Accordingly, it is an object of the present invention to provide a new and improved nacelle installation having improved aerodynamic performance.
Another object of the present invention is to provide a new and improved nacelle installation which reduces hot exhaust gas upwash over the pylon.
Briefly stated, one form of the invention is directed to a nacelle installation including a gas turbine engine having a core engine and a core cowl surrounding the core engine and defining a core exhaust nozzle for discharging exhaust gases. A pylon is provided for supporting the engine and has a trailing portion extending aft of the core exhaust nozzle. Means effective for constraining the exhaust gases flowing from the core exhaust nozzle to reduce flow thereof over the trailing portion of the pylon are disclosed.
The invention, together with further objects and advantages thereof, is more particularly disclosed in the following detailed description taken in conjunction with the accompanying drawing, in which:
FIG. 1 is a partly sectioned inboard side view of a wing mounted nacelle and turbofan engine illustrating one embodiment of the invention.
FIG. 2 is a fragmentary perspective view illustrating in more detail the vortex generator embodiment shown in FIG. 1.
FIG. 3 is a fragmentary perspective view illustrating a second embodiment of the invention, or pylon ejector, which can be used alternatively to the vortex generators shown in FIG. 1.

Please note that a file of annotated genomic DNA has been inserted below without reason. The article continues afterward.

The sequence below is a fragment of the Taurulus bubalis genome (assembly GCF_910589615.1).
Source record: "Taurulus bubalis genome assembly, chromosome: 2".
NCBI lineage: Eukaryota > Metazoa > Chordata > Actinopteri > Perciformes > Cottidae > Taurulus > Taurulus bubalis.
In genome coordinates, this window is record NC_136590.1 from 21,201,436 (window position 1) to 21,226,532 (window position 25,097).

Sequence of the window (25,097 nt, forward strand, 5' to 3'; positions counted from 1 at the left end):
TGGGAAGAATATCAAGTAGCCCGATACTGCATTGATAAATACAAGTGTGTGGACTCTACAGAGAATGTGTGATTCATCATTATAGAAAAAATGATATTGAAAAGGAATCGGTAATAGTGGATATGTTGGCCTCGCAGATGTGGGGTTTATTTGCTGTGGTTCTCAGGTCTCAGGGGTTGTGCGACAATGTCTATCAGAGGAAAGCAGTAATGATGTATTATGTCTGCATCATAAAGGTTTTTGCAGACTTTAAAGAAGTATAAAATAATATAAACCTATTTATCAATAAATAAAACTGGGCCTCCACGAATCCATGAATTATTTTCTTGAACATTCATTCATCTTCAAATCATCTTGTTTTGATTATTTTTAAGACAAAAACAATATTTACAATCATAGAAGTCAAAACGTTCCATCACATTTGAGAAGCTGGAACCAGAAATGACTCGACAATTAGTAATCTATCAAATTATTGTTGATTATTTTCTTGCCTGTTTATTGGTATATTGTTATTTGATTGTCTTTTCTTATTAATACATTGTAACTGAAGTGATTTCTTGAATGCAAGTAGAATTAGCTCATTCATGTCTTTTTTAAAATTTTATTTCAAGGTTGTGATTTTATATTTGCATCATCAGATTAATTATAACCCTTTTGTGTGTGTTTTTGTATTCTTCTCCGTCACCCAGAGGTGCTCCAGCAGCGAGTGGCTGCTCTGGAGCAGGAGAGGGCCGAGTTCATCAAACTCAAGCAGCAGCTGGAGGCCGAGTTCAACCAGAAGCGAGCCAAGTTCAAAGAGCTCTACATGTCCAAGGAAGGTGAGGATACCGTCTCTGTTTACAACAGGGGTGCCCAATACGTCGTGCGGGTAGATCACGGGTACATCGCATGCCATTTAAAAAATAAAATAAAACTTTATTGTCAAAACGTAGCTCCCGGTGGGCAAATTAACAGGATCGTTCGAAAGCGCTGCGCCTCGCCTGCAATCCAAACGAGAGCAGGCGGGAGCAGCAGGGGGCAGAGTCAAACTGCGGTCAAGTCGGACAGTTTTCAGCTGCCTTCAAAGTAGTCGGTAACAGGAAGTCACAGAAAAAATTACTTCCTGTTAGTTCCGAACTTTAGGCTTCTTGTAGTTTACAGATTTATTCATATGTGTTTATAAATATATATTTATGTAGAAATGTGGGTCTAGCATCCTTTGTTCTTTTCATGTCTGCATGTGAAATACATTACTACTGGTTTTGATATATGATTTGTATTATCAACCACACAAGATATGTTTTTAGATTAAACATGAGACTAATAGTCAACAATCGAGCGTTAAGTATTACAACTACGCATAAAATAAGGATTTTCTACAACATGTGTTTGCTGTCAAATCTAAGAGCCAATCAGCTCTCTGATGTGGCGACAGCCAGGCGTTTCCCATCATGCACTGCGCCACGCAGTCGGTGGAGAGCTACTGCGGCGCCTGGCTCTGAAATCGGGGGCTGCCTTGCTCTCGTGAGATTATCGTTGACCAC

FIG. 4 is a fragmentary perspective view illustrating a third embodiment of the invention, or core nozzle shroud, which can be used alternatively to the vortex generators shown in FIG. 1.
FIG. 1 illustrates a nacelle installation comprising a high-bypass, separate-flow gas turbine, or turbofan, engine 10 suitably mounted below and partially forward of an aircraft wing 11 by means of a highly swept pylon 12.
The engine 10 comprises a core engine 13 having a compressor, combustor and power turbine (not shown) arranged coaxially and in an axially spaced, serial flow relationship. The core engine 13 is enclosed within an annular casing or core cowl 14 having a downstream end defining an annular core exhaust nozzle 15 through which combustion products, or hot core exhaust gases 16, can be discharged to produce thrust. A substantially frusto-conical core nozzle center body or plug 17 is coaxially spaced within and extends aft of the exhaust nozzle 15 and is effective for increasing the aerodynamic performance of the exhaust gases 16 flowing between its outer surface and the inner surface of exhaust nozzle 15.